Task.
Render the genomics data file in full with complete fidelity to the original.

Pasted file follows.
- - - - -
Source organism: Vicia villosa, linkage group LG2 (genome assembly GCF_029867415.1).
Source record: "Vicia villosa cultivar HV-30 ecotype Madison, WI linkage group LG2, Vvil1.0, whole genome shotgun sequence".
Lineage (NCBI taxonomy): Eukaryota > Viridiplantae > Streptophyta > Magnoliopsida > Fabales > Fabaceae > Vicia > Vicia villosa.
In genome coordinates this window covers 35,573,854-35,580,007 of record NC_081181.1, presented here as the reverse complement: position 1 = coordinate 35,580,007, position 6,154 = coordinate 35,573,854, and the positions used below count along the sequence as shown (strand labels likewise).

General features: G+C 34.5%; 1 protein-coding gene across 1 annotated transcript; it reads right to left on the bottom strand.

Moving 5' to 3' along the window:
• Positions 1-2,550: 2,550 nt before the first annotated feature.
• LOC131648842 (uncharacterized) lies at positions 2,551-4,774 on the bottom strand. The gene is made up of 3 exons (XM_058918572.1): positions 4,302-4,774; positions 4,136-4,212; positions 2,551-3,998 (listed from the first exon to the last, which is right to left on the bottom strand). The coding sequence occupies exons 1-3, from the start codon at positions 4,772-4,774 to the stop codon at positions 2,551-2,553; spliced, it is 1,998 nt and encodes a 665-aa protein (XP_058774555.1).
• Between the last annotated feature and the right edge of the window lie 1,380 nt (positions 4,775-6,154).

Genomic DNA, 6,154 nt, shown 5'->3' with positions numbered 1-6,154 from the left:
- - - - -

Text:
Source organism: Vicia villosa, linkage group LG2 (genome assembly GCF_029867415.1).
Source record: "Vicia villosa cultivar HV-30 ecotype Madison, WI linkage group LG2, Vvil1.0, whole genome shotgun sequence".
Lineage (NCBI taxonomy): Eukaryota > Viridiplantae > Streptophyta > Magnoliopsida > Fabales > Fabaceae > Vicia > Vicia villosa.
In genome coordinates this window covers 35,573,854-35,580,007 of record NC_081181.1, presented here as the reverse complement: position 1 = coordinate 35,580,007, position 6,154 = coordinate 35,573,854, and the positions used below count along the sequence as shown (strand labels likewise).

General features: G+C 34.5%; 1 protein-coding gene across 1 annotated transcript; it reads right to left on the bottom strand.

Moving 5' to 3' along the window:
• Positions 1-2,550: 2,550 nt before the first annotated feature.
• LOC131648842 (uncharacterized) lies at positions 2,551-4,774 on the bottom strand. The gene is made up of 3 exons (XM_058918572.1): positions 4,302-4,774; positions 4,136-4,212; positions 2,551-3,998 (listed from the first exon to the last, which is right to left on the bottom strand). The coding sequence occupies exons 1-3, from the start codon at positions 4,772-4,774 to the stop codon at positions 2,551-2,553; spliced, it is 1,998 nt and encodes a 665-aa protein (XP_058774555.1).
• Between the last annotated feature and the right edge of the window lie 1,380 nt (positions 4,775-6,154).

Genomic DNA, 6,154 nt, shown 5'->3' with positions numbered 1-6,154 from the left: